Before leaving Warsaw we visited a woman who had survived the camps, and she and my mother, who had never met, hugged and cried and talked like old friends. She lived quietly in a shabby building watched over by a large statue of the Virgin Mary in the courtyard. Graffiti on the exterior walls proclaimed that Poland is for the Poles, a vivid reminder of anti-Semitism. Beside her bed were an old radio and a pair of reading glasses and above them a shelf with framed photographs. She pointed to the pictures of her children who were killed during the war and I was startled to find myself thinking, “they too are children of a survivor.”
In the barracks at Birkenau my mother showed me the platform where she had slept, crammed together with a half-dozen others. The place was suddenly full of ghosts rushing in. Alone in there with my mother, we stood between the shadows and something much darker. In that decrepit barn, designed to hold fifty-two horses but instead housing eight hundred humans, I touched the wood of the twisted bunks lining the walls and caught my breath. I couldn’t focus the camera, couldn’t adjust to the fist in my stomach or the smell of the memory of urine and death. Yet I continued to photograph this simple person, this still-beautiful shadow of the child of three who had almost stopped looking toward the future.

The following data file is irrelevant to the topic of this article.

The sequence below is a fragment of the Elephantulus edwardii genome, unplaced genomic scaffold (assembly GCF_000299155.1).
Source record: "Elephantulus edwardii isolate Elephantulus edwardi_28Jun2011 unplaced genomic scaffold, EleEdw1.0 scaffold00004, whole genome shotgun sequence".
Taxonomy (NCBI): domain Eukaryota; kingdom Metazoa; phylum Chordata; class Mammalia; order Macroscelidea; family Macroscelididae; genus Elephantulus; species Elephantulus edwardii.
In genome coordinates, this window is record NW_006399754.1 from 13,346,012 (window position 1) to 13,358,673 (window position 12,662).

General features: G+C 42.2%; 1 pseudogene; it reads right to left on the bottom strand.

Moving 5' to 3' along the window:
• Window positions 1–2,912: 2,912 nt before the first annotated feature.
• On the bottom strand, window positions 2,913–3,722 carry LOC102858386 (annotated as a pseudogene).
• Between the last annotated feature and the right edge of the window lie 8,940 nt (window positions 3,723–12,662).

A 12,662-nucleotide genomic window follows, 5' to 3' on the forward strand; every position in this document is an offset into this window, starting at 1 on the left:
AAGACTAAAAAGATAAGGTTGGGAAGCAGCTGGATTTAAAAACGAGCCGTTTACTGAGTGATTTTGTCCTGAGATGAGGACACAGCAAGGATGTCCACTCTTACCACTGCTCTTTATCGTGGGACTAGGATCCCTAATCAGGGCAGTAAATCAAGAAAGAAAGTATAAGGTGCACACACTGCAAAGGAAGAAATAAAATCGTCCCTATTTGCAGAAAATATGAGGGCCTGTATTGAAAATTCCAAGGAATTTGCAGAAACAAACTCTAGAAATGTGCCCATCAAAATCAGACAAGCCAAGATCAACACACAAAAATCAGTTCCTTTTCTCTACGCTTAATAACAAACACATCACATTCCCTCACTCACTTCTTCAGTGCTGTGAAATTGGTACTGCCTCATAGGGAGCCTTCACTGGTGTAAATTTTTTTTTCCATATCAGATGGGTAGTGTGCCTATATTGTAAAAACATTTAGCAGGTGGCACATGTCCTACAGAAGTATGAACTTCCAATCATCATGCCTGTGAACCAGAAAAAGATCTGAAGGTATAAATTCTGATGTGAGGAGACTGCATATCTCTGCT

As we walked slowly toward the train terminal, the air warmed and humidity followed us across the trampled grounds. My mother’s breathing was labored and rough as if she had been running away from a nightmare. When we arrived, the building was empty save for the distant echo of the boots worn by the SS as they moved up and down the stairs. We climbed toward the top of the guard tower that sits above the track, the whole of Birkenau spread at our feet. I hung back as we climbed, watching through a window as a police car pulled up in advance of the arrival of the queen of Denmark. I turned to see that my mother had moved ahead, as if poised to take flight.
Instinct took over and I pushed the shutter. The camera was my companion, an alter ego at the ready, seeking truth. The instances when that truth would reveal itself were impossible to predict, but I needed to be there, ready, as those random moments appeared. Maybe here in the tower was such an infinitesimal slice of clarity, rooted in my mother’s unwavering search for meaning. When I look at the picture of her in the guard tower I see her climbing to heaven. I see someone who is both alive and already dead, moving toward the light.